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IU Health is launching the state’s first mobile stroke treatment unit -- that will race to the scene of a patient having a stroke, provide a CT scan and, if needed, give life saving, clot-busting medicine on the spot.
Think of it as a mini, neuro ICU on wheels, says Jason Mackey, M.D., a neurologist with IU Health, who has been a key player in getting the Mobile Stroke Treatment Unit up and running.
IU Health’s unit, one of fewer than 10 in the nation, will launch next month with a goal of reducing the detrimental, long-term effects of stroke – and death.
“Minute after minute after minute counts,” says Dr. Mackey. “So the idea here is to reduce the amount of time it takes to get somebody properly evaluated with a CT scanner, with a neurologist and then treat them as quickly as possible to reduce the amount of brain tissue that is lost.”
Quicker treatment of stroke has proven to keep people in their homes and communities and out of nursing homes, by reducing disability, he says. Stroke is one of the largest causes of disability and it costs, roughly, $200,000 per person per year to care for somebody that has a disability from stroke.
The mobile stroke unit will save, on average, 30 minutes of response time. And each minute in stroke is associated with 2 million neurons lost. That’s an average of 60 million neurons saved.
“The biggest thing is we are getting care to them so much faster,” says Nicole Meyer, RN, the mobile stroke program coordinator. “We are actually working in negative time. We are bringing the care to them and we are able to do all those critical things before they get to the hospital.”
Details Of The Mobile Stroke Treatment Unit
Staff: The unit is staffed at all times with a neurologist, a nurse, a CT technician, a paramedic and an EMT. “This is packed with expertise,” says Dr. Mackey.
Mobilization: IU Health has worked closely with IEMS on the program. The unit will be dispatched via the 9-1-1 system to potential stroke patients. The unit does not replace any other emergency services but, instead, complements it.
Treatment: Once on the scene, the patient will be loaded into the unit, given a full evaluation, as well as blood work. A CT scan will be administered and the neurologist will determine if there is a clot/blockage or a brain bleed. If the patient has a clot, medicine will be given immediately, on the spot, to dissolve it.
Inside: The CT scanner inside the unit is the exact same scanner that would be found in the neuro intensive care unit. There is also a mobile lab for evaluating blood work. There are four cameras spaced out to collect images.
Data collaboration: All images and scans will be seen electronically in real time back at IU Health Methodist Hospital, where patients will be taken. When a patient arrives at Methodist, doctors and surgeons will know exactly where the patient needs to be and what medical care is required.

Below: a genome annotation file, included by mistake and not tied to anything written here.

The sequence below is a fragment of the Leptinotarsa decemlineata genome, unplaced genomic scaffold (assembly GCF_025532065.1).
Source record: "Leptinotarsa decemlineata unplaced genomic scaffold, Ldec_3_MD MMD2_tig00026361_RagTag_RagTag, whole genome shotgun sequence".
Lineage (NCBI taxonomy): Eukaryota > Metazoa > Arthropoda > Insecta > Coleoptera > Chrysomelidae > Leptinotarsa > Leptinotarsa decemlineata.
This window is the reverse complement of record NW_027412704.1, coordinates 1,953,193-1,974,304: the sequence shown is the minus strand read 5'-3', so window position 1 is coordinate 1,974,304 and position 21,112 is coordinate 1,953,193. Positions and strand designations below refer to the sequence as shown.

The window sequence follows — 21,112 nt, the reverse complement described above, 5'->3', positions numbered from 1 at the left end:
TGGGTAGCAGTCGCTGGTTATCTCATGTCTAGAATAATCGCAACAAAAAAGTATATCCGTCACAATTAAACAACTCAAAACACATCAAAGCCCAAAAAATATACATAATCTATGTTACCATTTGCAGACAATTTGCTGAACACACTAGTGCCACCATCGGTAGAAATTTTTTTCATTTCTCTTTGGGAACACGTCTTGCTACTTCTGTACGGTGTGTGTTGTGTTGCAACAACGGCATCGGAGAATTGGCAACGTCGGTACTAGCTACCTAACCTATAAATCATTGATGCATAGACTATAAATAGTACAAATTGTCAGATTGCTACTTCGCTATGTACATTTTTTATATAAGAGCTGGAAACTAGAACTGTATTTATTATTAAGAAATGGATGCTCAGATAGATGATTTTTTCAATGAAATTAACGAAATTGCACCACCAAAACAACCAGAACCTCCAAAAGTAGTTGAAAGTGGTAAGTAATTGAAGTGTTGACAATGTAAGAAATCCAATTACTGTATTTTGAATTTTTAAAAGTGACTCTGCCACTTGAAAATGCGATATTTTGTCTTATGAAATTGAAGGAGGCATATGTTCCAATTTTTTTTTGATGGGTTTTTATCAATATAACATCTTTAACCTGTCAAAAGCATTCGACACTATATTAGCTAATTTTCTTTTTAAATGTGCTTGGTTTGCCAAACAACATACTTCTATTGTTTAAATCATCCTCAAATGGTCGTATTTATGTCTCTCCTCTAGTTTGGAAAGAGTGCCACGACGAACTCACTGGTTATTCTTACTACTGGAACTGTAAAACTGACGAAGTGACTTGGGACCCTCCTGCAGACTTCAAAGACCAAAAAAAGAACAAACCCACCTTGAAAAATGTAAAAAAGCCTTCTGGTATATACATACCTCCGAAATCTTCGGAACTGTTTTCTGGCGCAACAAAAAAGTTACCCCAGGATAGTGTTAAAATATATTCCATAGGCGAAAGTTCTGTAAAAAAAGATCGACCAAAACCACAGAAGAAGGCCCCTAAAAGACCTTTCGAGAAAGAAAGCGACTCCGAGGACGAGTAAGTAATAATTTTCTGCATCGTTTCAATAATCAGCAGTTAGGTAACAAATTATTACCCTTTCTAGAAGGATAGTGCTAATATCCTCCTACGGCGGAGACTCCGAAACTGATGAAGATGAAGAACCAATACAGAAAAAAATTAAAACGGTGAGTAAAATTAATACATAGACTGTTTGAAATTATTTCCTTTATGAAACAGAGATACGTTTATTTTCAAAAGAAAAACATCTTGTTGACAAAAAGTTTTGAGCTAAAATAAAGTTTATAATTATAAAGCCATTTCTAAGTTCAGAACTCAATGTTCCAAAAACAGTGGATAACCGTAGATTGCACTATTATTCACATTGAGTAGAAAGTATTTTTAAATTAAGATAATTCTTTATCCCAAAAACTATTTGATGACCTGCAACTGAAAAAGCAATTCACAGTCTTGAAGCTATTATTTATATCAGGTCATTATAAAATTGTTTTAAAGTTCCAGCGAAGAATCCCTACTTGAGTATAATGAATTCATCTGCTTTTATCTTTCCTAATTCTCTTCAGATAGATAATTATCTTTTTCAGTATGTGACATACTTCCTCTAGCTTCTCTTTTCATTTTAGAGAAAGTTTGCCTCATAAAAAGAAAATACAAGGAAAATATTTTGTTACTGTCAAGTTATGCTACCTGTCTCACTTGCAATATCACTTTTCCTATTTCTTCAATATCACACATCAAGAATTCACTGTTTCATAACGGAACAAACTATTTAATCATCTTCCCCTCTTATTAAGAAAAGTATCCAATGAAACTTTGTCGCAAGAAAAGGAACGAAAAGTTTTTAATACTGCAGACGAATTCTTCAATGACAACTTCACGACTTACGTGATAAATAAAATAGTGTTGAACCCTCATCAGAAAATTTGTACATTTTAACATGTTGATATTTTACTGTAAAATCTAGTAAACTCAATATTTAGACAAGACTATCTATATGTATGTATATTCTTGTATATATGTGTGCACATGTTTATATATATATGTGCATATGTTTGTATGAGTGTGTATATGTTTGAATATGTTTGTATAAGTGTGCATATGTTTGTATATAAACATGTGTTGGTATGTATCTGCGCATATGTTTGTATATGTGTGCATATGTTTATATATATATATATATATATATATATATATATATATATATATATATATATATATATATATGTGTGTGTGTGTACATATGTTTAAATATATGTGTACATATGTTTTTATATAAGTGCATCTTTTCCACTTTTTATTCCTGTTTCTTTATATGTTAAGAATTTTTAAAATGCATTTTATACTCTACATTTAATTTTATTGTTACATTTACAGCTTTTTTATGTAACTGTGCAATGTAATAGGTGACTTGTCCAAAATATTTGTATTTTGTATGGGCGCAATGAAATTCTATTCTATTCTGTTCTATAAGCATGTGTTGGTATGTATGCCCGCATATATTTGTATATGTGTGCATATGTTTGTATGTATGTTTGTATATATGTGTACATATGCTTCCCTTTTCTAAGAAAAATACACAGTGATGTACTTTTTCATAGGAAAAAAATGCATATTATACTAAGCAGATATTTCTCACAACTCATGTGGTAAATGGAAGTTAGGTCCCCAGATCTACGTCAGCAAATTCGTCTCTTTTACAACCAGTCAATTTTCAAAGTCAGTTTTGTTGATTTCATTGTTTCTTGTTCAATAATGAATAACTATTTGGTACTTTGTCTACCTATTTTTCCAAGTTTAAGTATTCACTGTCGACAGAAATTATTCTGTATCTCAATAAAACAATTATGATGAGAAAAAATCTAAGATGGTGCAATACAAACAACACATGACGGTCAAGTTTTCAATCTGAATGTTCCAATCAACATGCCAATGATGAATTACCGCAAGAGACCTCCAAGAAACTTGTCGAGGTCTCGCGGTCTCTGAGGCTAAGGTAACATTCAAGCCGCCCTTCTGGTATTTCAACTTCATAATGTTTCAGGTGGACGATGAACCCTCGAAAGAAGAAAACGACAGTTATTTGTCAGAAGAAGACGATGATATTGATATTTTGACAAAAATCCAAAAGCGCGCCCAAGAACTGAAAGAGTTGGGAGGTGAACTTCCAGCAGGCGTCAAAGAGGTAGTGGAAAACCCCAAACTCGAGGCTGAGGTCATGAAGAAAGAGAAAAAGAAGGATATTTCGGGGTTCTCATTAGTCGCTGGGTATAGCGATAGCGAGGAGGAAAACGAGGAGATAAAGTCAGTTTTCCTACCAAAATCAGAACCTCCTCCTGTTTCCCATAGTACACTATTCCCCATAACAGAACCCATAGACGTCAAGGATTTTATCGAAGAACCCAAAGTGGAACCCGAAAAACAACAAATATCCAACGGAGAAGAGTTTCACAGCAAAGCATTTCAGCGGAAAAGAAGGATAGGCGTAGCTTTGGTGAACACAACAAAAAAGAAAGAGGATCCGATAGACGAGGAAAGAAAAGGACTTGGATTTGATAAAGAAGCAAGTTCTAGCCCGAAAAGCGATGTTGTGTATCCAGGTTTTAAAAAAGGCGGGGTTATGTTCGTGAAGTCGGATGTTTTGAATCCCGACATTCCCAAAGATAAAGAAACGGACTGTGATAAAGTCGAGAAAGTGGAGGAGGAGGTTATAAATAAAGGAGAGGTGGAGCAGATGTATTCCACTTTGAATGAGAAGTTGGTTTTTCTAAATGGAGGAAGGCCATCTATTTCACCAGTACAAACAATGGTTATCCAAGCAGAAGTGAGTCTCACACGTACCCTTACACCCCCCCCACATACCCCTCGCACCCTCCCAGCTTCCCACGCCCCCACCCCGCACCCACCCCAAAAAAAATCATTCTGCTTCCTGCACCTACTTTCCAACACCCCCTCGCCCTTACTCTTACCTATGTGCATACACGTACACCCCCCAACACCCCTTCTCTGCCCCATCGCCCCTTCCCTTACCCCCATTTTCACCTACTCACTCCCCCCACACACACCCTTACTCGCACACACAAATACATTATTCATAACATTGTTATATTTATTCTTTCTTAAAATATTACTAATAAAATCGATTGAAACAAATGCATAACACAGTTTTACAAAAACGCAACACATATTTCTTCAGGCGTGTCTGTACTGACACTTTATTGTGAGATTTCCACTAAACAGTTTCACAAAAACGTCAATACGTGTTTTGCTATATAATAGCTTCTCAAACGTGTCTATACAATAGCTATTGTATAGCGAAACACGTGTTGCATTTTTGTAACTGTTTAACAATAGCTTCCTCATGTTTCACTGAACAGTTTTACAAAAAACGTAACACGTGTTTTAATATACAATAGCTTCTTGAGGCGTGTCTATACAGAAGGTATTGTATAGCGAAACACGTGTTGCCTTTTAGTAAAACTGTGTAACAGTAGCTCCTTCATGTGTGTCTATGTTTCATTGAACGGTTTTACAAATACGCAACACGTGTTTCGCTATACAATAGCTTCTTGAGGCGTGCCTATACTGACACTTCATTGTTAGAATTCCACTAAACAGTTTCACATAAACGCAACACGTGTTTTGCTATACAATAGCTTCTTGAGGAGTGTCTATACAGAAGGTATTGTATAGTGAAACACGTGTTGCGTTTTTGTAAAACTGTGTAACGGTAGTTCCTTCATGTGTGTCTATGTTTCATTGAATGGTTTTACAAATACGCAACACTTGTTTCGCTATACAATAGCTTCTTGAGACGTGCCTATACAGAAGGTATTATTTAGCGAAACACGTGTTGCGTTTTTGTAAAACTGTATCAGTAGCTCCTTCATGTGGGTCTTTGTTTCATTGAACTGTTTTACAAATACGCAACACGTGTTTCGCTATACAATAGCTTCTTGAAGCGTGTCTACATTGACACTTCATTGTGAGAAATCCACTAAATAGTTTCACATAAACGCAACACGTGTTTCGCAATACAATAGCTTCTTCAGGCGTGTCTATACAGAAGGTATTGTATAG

Research pioneer: IU Health’s unit is part of a national study of six mobile stroke units. “You’ve got to have pioneers across the country who are willing to take the risk,” says Dr. Mackey. “I’m happy to say IU is one of those. The idea behind the study is to show this helps people and it makes financial sense. Everything we are seeing so far shows it’s going to be robustly cost effective.
And, equally as important, Dr. Mackey hopes the attention the mobile stroke unit gets will bring to light how crucial time is when treating stroke.
“I can’t say it enough. If you or a loved one is concerned about a stroke, worried someone is having a stroke, call 9-1-1,” Dr. Mackey says. “Don’t drive yourself in. Call an ambulance. That gets you into the system faster. Don’t wait and see what happens. Don’t cross your fingers and hope it goes away.”
More About Stroke
When it comes to symptoms, always remember the acronym FAST.
Face drooping: Does one side of the face droop or is it numb? Ask the person to smile. Is the person's smile uneven or lopsided?
Arm weakness: Is one arm weak or numb? Ask the person to raise both arms. Does one arm drift downward?
Speech difficulty: Is speech slurred? Is the person unable to speak or hard to understand? Ask the person to repeat a simple sentence, like “The sky is blue.” Is the person able to correctly repeat the words?
Time to call 9-1-1: If someone shows any of these symptoms, even if the symptoms go away, call 9-1-1 immediately. Also note the time when the first symptoms appeared. Emergency responders will want to know.
Risk factors for stroke: High blood pressure, smoking, diabetes, physical inactivity, high cholesterol, poor diet, heart disease, obesity, carotid or peripheral artery disease, atrial fibrillation and sickle cell disease.